Webinars 3.0: The Cybersecurity Marketer’s Checklist


In this episode of Cybersecurity (Marketing) Unplugged, Mary also discusses:

  • Where webinars fit in with her content marketing and demand generation strategy;
  • What’s been her “secret sauce” to producing webinars that create a high level of engagement;
  • The goal of these webinar programs and what she hopes to accomplish;
  • Some of the metrics she has seen from these webinar programs in terms of ROI;
  • How to drive registrations and traffic to these webinars and which tactics are most useful;
  • And much more.

Mary Owen is the VP of marketing and demand generation at KnowBe4, a computer and network security company and the provider of the world’s largest security awareness training and simulated phishing platform that helps manage the ongoing problem of social engineering. 

Mary is joined by our host, Mike D’Agostino, General Manager of Information Security Media Group (ISMG) & CyberTheory.

Mary kicks this episode off with the background of KnowBe4 and what her role is within the marketing and revenue-driving organization:

So again, this is not a sales pitch, we are giving them actionable takeaways and explaining the why, so that they can apply these things within their organizations right away. And giving that kind of value is what gets them to remember us. And when they do need a security awareness training vendor, hopefully, they’re going to think of us.

Full Transcript

This episode has been automatically transcribed by AI, please excuse any typos or grammatical errors. 

Mike D’Agostino: [00:00]

Welcome, everyone to our latest episode of Cybersecurity Marketing Unplugged, where we attempt to educate, inform and subtly entertain B2B marketing professionals who are focused on cybersecurity and information risk management. During this episode, we will cover something that has been very near and dear to us at ISMG and me personally for nearly two decades now, which is utilizing webinars as content marketing assets, which are ultimately used as demand generation drivers. Our parent company, ISMG, got off the ground in 2005 and 2006 by producing webinars sessions, laser-focused on mostly regulatory compliance topics within the banking and finance sector. In fact, we owe much of our early success to these webinars based on the fact our subscriber base grew by leaps and bounds as more and more information security professionals became aware of the sessions we were producing, so effective drivers for us in growing our initial database. We still focus heavily on webinars, every day hosting scheduled sessions along with thousands of on-demand sessions available in our archive. ISMG also manages many webinar programs for the cybersecurity vendor community. I think webinars have become a standard tactic in the modern cybersecurity marketers’ arsenal. Although not a new tactic, I think during the pandemic and work-from-home environment, they’ve seen a resurgence as digital channels were the only way to consume educational content. That said, some cybersecurity vendors do it better than others. And as ISMG hosts so many webinars for so many cybersecurity vendors, they’re able to identify which topics, which sessions and ultimately, which vendors excel at utilizing webinars effectively. And KnowBe4 is consistently at the top of that list. So without further ado, I’d like to welcome our guest, Mary Owen, VP of marketing and demand generation with KnowBe4. So Mary, please take a moment to further introduce yourself, provide a bit of a background on KnowBe4 and what it is the company does for anyone not aware, and how your particular role fits within the marketing and sales organization.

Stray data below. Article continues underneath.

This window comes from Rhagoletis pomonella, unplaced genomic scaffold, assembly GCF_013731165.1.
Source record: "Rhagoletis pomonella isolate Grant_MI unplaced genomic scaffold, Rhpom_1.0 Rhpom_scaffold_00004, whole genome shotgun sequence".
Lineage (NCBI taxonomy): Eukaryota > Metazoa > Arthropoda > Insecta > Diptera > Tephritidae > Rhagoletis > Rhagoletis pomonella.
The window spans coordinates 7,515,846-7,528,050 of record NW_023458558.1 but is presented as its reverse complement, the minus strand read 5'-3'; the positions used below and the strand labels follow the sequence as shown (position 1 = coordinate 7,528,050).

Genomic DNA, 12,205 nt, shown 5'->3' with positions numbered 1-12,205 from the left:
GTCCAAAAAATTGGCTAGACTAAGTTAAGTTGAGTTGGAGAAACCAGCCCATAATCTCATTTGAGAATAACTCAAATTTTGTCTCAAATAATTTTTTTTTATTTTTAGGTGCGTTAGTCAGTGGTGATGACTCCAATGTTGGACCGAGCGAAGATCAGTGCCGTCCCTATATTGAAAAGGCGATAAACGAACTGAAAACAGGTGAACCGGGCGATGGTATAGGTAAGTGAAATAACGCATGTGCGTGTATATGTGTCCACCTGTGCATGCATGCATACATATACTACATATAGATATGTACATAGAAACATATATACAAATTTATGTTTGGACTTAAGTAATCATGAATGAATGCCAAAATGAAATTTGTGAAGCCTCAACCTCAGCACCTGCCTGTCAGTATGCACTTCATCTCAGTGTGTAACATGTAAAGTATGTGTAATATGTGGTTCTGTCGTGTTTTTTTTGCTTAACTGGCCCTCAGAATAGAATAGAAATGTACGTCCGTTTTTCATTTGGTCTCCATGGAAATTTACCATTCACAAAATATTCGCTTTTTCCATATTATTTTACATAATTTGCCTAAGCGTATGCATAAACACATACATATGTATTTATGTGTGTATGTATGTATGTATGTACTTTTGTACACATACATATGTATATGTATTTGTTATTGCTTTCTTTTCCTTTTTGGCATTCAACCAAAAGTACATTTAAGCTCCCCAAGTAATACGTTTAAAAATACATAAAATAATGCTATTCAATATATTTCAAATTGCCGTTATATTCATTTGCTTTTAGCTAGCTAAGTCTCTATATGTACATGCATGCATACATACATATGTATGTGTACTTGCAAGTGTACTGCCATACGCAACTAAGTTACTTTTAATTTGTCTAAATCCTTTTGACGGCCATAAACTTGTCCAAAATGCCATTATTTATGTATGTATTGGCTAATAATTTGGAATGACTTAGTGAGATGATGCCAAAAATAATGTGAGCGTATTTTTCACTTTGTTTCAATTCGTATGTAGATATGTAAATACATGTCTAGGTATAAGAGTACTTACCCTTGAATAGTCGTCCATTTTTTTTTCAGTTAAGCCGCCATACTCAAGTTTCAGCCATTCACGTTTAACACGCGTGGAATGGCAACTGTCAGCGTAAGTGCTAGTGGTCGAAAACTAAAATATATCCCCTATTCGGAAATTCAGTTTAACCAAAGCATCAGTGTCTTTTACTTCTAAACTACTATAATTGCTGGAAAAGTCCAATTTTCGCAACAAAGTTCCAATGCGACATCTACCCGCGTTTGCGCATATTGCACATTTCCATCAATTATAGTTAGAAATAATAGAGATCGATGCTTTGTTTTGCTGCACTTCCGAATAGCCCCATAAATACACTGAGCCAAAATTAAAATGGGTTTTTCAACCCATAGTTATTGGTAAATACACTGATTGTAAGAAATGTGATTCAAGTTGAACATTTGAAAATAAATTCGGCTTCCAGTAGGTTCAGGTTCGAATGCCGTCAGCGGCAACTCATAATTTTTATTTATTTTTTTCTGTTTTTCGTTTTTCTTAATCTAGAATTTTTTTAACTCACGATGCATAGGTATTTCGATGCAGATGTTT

Mary Owen: [02:44]

First, thank you for having me on. I think it’ll be a lot of fun. Webinars are near and dear to my heart. So KnowBe4 – we are the world’s largest security awareness training vendor. And so what that means is that we train end users at over 50,000 organizations worldwide on social engineering tactics. And that’s meant to help those organizations better manage the ongoing problem of social engineering, which is not going away anytime soon. So, I’ve been here at KnowBe4 for almost five years. I manage the demand gen team. So that is encompassed, the inbound marketing side, which is social media, paid search, websites, blogs, that sort of stuff. We also have an outbound team, managing webinars, also content syndication, email, all outbound communications, and then we have a campaign function which sits right in the middle, and they coordinate with both sides, inbound and outbound, for campaigns.

Mike D’Agostino: [03:54]